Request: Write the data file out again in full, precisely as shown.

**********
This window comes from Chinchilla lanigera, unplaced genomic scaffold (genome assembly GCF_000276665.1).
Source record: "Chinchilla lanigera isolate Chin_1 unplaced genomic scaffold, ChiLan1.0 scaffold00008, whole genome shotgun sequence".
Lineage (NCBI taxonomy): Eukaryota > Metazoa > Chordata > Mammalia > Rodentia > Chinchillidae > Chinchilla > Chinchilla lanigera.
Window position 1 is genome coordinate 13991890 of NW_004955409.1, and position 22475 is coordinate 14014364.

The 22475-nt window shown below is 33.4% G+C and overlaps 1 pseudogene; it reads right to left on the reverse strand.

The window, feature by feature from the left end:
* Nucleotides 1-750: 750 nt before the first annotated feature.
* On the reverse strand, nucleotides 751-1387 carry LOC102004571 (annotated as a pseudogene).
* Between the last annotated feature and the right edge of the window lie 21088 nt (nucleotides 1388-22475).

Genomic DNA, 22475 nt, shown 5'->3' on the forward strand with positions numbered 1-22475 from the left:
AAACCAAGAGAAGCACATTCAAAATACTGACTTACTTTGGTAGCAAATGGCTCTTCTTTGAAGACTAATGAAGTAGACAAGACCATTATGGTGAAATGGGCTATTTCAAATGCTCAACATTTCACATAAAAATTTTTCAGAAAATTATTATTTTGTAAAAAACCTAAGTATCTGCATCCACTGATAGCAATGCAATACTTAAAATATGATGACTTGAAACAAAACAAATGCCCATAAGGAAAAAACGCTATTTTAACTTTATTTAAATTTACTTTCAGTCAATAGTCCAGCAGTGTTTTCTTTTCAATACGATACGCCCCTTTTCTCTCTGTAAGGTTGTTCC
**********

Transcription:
This window comes from Chinchilla lanigera, unplaced genomic scaffold (genome assembly GCF_000276665.1).
Source record: "Chinchilla lanigera isolate Chin_1 unplaced genomic scaffold, ChiLan1.0 scaffold00008, whole genome shotgun sequence".
Lineage (NCBI taxonomy): Eukaryota > Metazoa > Chordata > Mammalia > Rodentia > Chinchillidae > Chinchilla > Chinchilla lanigera.
Window position 1 is genome coordinate 13991890 of NW_004955409.1, and position 22475 is coordinate 14014364.

The 22475-nt window shown below is 33.4% G+C and overlaps 1 pseudogene; it reads right to left on the reverse strand.

The window, feature by feature from the left end:
* Nucleotides 1-750: 750 nt before the first annotated feature.
* On the reverse strand, nucleotides 751-1387 carry LOC102004571 (annotated as a pseudogene).
* Between the last annotated feature and the right edge of the window lie 21088 nt (nucleotides 1388-22475).

Genomic DNA, 22475 nt, shown 5'->3' on the forward strand with positions numbered 1-22475 from the left:
AAACCAAGAGAAGCACATTCAAAATACTGACTTACTTTGGTAGCAAATGGCTCTTCTTTGAAGACTAATGAAGTAGACAAGACCATTATGGTGAAATGGGCTATTTCAAATGCTCAACATTTCACATAAAAATTTTTCAGAAAATTATTATTTTGTAAAAAACCTAAGTATCTGCATCCACTGATAGCAATGCAATACTTAAAATATGATGACTTGAAACAAAACAAATGCCCATAAGGAAAAAACGCTATTTTAACTTTATTTAAATTTACTTTCAGTCAATAGTCCAGCAGTGTTTTCTTTTCAATACGATACGCCCCTTTTCTCTCTGTAAGGTTGTTCC